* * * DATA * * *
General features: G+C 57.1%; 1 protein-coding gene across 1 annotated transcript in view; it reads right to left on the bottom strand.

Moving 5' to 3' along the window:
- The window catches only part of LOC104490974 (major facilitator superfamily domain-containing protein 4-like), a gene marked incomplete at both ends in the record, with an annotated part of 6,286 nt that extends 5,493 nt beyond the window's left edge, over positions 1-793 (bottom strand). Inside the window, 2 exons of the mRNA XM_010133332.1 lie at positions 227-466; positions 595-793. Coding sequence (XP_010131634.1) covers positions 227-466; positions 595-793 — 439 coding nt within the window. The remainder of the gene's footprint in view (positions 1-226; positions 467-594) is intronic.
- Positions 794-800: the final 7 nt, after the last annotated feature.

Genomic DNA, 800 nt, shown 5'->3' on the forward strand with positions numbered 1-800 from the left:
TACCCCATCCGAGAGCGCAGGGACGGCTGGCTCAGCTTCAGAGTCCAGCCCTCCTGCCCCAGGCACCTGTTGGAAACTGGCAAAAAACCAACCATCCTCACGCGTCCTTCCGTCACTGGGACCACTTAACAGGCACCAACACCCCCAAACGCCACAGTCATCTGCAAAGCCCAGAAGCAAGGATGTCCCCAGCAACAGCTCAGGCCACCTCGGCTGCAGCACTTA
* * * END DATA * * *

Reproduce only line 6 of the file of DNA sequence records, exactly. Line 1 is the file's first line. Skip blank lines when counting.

TACCCCATCCGAGAGCGCAGGGACGGCTGGCTCAGCTTCAGAGTCCAGCCCTCCTGCCCCAGGCACCTGTTGGAAACTGGCAAAAAACCAACCATCCTCACGCGTCCTTCCGTCACTGGGACCACTTAACAGGCACCAACACCCCCAAACGCCACAGTCATCTGCAAAGCCCAGAAGCAAGGATGTCCCCAGCAACAGCTCAGGCCACCTCGGCTGCAGCACTTA